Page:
claim-construction order on Oct. 25, 2016 and dismissed the remaining four defendants
between Oct. 24 and Nov. 8); see also Hr’g Tr. (Mar. 1, 2018) [Dkt. # 267] at 21:15–18
(representing that “[a]ll of those Defendants, in fact, were in advanced settlement
discussions even before [Plaintiffs] knew that the Markman order was going to issue”).
Clearly the settlements were not a mad rush to avoid more § 101 challenges.
With respect to AAA, loanDepot stresses that Plaintiffs’ amending of the complaint
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rendered moot the AAA defendants’ pending § 101 motions. But the AAA defendants did
not oppose the amendment, which was part of a compromise to alter the schedule and add
a new patent to the case. See Joint Mot. to Amend Dkt. Control Order [Dkt. # 227] at 3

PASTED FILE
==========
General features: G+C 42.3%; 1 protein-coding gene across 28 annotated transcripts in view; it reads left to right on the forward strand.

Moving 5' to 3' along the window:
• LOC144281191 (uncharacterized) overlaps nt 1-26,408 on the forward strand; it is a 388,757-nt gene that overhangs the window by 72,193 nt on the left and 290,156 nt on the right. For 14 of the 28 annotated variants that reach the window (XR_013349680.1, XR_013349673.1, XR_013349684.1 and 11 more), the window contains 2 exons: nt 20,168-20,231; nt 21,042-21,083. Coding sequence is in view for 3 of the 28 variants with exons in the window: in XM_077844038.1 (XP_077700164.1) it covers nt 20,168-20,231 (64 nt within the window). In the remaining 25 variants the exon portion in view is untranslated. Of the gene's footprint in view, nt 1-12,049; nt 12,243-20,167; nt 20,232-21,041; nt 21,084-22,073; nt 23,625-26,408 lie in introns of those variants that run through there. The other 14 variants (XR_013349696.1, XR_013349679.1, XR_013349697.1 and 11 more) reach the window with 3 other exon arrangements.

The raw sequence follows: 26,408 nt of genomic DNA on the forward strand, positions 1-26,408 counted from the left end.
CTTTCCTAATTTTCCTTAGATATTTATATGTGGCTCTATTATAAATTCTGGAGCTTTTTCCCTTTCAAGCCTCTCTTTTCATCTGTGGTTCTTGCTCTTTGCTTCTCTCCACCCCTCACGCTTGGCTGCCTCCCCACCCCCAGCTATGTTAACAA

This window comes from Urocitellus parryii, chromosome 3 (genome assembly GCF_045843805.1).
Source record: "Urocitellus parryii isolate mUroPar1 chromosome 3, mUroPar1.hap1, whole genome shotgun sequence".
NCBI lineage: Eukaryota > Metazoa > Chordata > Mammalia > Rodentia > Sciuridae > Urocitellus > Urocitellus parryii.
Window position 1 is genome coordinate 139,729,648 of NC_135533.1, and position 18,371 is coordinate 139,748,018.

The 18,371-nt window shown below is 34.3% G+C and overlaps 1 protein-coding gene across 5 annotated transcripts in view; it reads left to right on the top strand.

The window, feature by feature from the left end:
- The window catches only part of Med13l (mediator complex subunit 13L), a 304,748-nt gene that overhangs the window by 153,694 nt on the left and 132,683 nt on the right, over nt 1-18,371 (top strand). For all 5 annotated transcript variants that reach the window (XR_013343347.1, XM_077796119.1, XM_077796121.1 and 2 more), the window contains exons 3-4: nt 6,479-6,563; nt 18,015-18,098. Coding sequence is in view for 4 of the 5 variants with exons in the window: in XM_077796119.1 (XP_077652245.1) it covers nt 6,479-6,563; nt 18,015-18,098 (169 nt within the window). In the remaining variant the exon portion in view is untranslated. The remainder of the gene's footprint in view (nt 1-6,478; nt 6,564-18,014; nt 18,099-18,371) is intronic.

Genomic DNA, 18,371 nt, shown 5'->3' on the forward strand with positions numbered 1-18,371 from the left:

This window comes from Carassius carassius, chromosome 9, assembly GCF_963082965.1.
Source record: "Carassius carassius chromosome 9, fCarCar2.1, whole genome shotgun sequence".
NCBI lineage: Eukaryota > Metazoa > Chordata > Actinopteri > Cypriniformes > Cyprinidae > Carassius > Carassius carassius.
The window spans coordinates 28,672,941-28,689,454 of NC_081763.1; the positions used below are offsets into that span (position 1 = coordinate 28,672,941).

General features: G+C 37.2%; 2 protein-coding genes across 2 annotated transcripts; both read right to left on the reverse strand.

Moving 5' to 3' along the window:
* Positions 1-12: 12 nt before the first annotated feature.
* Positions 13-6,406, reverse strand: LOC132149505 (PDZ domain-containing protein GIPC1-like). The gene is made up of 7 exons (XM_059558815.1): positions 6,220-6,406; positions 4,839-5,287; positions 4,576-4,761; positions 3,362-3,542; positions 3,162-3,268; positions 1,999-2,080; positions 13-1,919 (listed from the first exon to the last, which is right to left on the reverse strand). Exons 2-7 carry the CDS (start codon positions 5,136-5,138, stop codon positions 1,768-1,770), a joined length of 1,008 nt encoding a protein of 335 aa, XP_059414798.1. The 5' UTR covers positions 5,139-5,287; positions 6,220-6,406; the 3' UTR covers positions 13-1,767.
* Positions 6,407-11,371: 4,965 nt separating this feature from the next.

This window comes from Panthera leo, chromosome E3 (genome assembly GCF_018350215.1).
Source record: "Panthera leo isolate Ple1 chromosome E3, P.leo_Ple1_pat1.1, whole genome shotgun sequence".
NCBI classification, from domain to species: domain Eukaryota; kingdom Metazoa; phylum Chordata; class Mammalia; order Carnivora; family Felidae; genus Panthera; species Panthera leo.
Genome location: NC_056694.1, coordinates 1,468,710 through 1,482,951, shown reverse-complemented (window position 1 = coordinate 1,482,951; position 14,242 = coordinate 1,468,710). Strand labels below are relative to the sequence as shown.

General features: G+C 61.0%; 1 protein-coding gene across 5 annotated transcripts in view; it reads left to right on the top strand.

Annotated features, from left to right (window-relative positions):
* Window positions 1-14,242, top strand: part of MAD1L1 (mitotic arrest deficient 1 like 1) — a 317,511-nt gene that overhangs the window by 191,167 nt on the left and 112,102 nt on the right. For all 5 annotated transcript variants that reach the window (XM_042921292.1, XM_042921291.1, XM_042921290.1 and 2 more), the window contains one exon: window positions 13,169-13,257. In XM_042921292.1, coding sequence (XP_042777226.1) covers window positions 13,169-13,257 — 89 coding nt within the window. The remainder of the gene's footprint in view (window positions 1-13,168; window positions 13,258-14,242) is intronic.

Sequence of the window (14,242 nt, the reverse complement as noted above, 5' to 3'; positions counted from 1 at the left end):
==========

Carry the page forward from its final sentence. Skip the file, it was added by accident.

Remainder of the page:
(“Subject to the Court’s adoption of the proposed amended schedule, Plaintiffs and the
Consolidated Defendants have reached a compromise according to which the Consolidated
Defendants will not oppose amendment of Plaintiffs’ complaints.”).
Simply put, the record does not support a conclusion that Plaintiffs were trying to
avoid § 101 decisions on the merits. Even here, Plaintiffs’ variable-scale settlement offer
undercuts loanDepot’s claim, as it would have conditioned the final settlement terms on
the Court’s § 101 decision. In the older cases, the Court fails to see any advantage to
Plaintiffs by avoiding the re-urging of previously filed motions to dismiss. After all, the
defendants’ § 101 arguments were already in the record, and a decision on patent-eligibility
would not have been immediate.
For the Court to grant loanDepot’s motion, loanDepot must prove the case is
“exceptional” by a preponderance of the evidence when considering the totality of the
circumstances. For the reasons set forth above, the Court concludes loanDepot has not met
that burden and DENIES Defendant’s Motion to Find an Exceptional Case [Dkt. # 255].
SIGNED this 3rd day of January, 2012.
SIGNED this 12th day of March, 2018.
ROY S. PAYNE
UNITED STATES MAGISTRATE JUDGE